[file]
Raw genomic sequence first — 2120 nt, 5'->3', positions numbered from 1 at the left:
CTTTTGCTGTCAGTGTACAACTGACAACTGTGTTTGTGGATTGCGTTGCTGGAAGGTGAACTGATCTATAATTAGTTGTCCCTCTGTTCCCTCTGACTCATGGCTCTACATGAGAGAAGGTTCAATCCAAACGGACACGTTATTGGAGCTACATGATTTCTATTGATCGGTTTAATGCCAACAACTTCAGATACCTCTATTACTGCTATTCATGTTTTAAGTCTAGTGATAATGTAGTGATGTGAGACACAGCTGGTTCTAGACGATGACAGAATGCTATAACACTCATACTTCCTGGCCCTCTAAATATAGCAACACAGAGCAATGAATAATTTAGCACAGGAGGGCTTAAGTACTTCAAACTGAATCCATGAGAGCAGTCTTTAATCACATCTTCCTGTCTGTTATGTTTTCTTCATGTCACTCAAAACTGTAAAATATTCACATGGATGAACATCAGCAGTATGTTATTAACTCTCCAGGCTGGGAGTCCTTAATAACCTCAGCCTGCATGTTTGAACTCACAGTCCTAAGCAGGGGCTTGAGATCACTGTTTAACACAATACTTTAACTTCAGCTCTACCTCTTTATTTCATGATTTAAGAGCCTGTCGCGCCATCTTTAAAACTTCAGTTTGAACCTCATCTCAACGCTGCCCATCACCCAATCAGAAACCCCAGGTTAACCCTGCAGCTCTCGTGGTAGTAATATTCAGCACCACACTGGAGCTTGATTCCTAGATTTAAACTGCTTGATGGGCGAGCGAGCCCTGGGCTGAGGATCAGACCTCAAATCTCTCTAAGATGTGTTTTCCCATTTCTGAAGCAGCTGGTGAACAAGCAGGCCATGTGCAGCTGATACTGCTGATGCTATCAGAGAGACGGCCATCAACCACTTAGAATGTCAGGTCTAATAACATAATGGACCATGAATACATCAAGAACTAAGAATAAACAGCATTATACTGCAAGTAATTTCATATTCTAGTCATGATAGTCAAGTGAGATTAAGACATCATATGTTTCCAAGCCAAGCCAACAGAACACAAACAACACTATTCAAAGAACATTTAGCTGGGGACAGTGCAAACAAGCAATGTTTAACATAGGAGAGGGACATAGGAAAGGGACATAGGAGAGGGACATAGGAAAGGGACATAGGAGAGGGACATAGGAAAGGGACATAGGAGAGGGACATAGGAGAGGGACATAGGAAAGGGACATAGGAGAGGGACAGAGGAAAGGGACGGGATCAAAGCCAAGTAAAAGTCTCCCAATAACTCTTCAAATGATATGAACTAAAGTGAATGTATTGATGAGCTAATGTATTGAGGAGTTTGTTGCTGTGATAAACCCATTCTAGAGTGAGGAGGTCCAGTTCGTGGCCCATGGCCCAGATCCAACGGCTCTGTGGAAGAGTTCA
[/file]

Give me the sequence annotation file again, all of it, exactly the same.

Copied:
Raw genomic sequence first — 2120 nt, 5'->3', positions numbered from 1 at the left:
CTTTTGCTGTCAGTGTACAACTGACAACTGTGTTTGTGGATTGCGTTGCTGGAAGGTGAACTGATCTATAATTAGTTGTCCCTCTGTTCCCTCTGACTCATGGCTCTACATGAGAGAAGGTTCAATCCAAACGGACACGTTATTGGAGCTACATGATTTCTATTGATCGGTTTAATGCCAACAACTTCAGATACCTCTATTACTGCTATTCATGTTTTAAGTCTAGTGATAATGTAGTGATGTGAGACACAGCTGGTTCTAGACGATGACAGAATGCTATAACACTCATACTTCCTGGCCCTCTAAATATAGCAACACAGAGCAATGAATAATTTAGCACAGGAGGGCTTAAGTACTTCAAACTGAATCCATGAGAGCAGTCTTTAATCACATCTTCCTGTCTGTTATGTTTTCTTCATGTCACTCAAAACTGTAAAATATTCACATGGATGAACATCAGCAGTATGTTATTAACTCTCCAGGCTGGGAGTCCTTAATAACCTCAGCCTGCATGTTTGAACTCACAGTCCTAAGCAGGGGCTTGAGATCACTGTTTAACACAATACTTTAACTTCAGCTCTACCTCTTTATTTCATGATTTAAGAGCCTGTCGCGCCATCTTTAAAACTTCAGTTTGAACCTCATCTCAACGCTGCCCATCACCCAATCAGAAACCCCAGGTTAACCCTGCAGCTCTCGTGGTAGTAATATTCAGCACCACACTGGAGCTTGATTCCTAGATTTAAACTGCTTGATGGGCGAGCGAGCCCTGGGCTGAGGATCAGACCTCAAATCTCTCTAAGATGTGTTTTCCCATTTCTGAAGCAGCTGGTGAACAAGCAGGCCATGTGCAGCTGATACTGCTGATGCTATCAGAGAGACGGCCATCAACCACTTAGAATGTCAGGTCTAATAACATAATGGACCATGAATACATCAAGAACTAAGAATAAACAGCATTATACTGCAAGTAATTTCATATTCTAGTCATGATAGTCAAGTGAGATTAAGACATCATATGTTTCCAAGCCAAGCCAACAGAACACAAACAACACTATTCAAAGAACATTTAGCTGGGGACAGTGCAAACAAGCAATGTTTAACATAGGAGAGGGACATAGGAAAGGGACATAGGAGAGGGACATAGGAAAGGGACATAGGAGAGGGACATAGGAAAGGGACATAGGAGAGGGACATAGGAGAGGGACATAGGAAAGGGACATAGGAGAGGGACAGAGGAAAGGGACGGGATCAAAGCCAAGTAAAAGTCTCCCAATAACTCTTCAAATGATATGAACTAAAGTGAATGTATTGATGAGCTAATGTATTGAGGAGTTTGTTGCTGTGATAAACCCATTCTAGAGTGAGGAGGTCCAGTTCGTGGCCCATGGCCCAGATCCAACGGCTCTGTGGAAGAGTTCA